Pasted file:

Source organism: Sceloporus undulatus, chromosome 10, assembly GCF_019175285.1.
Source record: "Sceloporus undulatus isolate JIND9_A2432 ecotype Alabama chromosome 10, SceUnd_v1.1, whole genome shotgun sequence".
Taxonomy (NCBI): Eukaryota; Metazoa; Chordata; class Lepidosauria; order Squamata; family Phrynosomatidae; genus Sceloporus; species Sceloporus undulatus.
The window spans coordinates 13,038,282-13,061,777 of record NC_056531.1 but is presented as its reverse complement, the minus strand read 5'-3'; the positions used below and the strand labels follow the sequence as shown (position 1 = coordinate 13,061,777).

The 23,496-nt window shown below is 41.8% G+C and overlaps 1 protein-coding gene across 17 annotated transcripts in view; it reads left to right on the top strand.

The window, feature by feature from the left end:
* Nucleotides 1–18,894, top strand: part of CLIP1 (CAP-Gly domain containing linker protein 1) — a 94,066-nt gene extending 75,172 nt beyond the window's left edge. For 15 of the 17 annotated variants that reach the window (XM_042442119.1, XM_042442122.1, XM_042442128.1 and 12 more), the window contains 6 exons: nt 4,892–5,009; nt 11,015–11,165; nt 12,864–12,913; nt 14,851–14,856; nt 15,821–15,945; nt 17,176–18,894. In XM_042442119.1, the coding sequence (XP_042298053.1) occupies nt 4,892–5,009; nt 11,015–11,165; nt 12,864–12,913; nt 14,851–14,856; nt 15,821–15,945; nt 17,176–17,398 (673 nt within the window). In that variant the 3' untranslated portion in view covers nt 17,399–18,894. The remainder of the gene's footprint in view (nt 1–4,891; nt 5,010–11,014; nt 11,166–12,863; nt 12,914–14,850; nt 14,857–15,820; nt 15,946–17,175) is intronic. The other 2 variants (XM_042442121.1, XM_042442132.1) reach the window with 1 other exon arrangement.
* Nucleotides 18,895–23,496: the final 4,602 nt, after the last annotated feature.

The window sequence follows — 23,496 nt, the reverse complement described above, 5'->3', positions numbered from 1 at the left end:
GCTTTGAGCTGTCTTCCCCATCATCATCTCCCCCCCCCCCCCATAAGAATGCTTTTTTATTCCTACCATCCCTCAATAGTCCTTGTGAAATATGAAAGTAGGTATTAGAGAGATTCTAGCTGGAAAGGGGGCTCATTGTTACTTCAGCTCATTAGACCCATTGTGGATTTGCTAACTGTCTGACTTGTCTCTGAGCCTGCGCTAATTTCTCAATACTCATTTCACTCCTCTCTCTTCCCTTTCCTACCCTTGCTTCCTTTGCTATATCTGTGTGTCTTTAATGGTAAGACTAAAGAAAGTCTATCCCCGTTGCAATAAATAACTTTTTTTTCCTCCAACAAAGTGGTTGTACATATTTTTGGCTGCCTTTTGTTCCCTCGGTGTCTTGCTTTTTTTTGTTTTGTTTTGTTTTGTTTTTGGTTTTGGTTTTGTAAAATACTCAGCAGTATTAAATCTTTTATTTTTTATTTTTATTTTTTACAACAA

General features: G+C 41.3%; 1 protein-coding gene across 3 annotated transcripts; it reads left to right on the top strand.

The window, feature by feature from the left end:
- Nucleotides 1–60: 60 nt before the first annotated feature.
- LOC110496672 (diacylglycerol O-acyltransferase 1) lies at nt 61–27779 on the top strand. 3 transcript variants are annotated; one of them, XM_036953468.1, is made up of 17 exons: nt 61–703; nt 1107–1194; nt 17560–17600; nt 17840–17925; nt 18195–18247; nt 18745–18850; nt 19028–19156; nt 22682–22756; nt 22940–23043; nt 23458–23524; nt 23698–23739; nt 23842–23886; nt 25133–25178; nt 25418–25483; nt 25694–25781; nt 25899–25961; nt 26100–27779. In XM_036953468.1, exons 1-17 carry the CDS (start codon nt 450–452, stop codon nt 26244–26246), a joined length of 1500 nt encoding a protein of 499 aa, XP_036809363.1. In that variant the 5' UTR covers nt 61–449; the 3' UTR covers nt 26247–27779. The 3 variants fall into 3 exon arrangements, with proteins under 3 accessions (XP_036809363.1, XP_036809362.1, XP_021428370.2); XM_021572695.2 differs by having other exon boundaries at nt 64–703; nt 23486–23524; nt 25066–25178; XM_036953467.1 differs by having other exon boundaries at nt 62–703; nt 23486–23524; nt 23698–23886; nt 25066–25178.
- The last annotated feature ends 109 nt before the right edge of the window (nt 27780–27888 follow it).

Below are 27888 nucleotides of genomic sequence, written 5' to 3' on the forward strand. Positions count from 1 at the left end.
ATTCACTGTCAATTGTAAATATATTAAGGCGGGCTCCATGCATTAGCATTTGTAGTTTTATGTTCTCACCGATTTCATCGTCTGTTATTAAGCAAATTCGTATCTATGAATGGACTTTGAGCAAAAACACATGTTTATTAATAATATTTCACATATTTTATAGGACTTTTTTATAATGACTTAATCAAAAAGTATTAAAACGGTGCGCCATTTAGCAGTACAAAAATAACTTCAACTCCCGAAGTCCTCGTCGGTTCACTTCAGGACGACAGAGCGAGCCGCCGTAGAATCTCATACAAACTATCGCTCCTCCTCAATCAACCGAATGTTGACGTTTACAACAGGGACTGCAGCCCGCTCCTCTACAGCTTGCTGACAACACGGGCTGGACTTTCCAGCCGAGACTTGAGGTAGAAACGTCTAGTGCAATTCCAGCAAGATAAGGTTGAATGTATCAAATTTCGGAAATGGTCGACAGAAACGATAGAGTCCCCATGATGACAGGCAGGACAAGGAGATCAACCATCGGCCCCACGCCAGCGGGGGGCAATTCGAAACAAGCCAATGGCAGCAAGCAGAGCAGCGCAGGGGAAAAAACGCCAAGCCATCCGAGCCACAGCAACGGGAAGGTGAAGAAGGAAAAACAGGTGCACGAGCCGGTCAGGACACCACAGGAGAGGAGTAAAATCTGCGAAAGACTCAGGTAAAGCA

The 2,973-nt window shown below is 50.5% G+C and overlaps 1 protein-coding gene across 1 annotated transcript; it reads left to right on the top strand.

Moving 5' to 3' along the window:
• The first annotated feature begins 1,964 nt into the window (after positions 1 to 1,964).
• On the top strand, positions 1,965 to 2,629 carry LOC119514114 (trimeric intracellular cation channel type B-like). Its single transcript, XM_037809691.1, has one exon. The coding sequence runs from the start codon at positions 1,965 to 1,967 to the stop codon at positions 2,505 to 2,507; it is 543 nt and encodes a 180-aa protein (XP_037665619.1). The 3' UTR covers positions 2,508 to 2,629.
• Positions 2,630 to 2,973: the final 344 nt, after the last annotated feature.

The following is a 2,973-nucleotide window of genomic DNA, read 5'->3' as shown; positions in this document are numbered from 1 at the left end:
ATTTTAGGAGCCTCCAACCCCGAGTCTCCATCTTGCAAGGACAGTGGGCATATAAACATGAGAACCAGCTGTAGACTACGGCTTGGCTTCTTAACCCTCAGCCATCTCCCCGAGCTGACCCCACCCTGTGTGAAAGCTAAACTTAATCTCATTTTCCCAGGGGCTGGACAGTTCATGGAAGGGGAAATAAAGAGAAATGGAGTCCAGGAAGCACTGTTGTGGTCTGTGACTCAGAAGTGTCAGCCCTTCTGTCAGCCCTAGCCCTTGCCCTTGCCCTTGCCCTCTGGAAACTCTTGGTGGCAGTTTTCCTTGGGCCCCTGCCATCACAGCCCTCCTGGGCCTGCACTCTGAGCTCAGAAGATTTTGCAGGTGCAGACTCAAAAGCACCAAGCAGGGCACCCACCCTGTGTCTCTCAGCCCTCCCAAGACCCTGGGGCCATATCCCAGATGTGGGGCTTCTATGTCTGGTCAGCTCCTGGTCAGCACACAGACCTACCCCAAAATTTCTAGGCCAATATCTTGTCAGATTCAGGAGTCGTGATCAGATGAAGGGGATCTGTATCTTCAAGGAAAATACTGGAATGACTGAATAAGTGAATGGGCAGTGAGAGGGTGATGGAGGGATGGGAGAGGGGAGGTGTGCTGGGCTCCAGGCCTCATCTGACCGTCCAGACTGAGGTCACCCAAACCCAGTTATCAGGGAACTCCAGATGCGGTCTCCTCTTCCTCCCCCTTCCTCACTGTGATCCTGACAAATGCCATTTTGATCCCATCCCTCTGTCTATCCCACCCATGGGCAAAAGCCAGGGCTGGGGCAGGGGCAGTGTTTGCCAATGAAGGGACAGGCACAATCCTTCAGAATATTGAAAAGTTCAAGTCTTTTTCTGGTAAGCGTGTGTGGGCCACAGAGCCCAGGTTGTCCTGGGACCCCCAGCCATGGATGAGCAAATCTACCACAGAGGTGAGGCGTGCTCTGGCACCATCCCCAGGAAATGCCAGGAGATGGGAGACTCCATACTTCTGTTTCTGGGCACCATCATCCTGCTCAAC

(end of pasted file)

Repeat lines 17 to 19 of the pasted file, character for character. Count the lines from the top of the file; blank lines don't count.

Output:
ATTCACTGTCAATTGTAAATATATTAAGGCGGGCTCCATGCATTAGCATTTGTAGTTTTATGTTCTCACCGATTTCATCGTCTGTTATTAAGCAAATTCGTATCTATGAATGGACTTTGAGCAAAAACACATGTTTATTAATAATATTTCACATATTTTATAGGACTTTTTTATAATGACTTAATCAAAAAGTATTAAAACGGTGCGCCATTTAGCAGTACAAAAATAACTTCAACTCCCGAAGTCCTCGTCGGTTCACTTCAGGACGACAGAGCGAGCCGCCGTAGAATCTCATACAAACTATCGCTCCTCCTCAATCAACCGAATGTTGACGTTTACAACAGGGACTGCAGCCCGCTCCTCTACAGCTTGCTGACAACACGGGCTGGACTTTCCAGCCGAGACTTGAGGTAGAAACGTCTAGTGCAATTCCAGCAAGATAAGGTTGAATGTATCAAATTTCGGAAATGGTCGACAGAAACGATAGAGTCCCCATGATGACAGGCAGGACAAGGAGATCAACCATCGGCCCCACGCCAGCGGGGGGCAATTCGAAACAAGCCAATGGCAGCAAGCAGAGCAGCGCAGGGGAAAAAACGCCAAGCCATCCGAGCCACAGCAACGGGAAGGTGAAGAAGGAAAAACAGGTGCACGAGCCGGTCAGGACACCACAGGAGAGGAGTAAAATCTGCGAAAGACTCAGGTAAAGCA

The 2,973-nt window shown below is 50.5% G+C and overlaps 1 protein-coding gene across 1 annotated transcript; it reads left to right on the top strand.

Moving 5' to 3' along the window: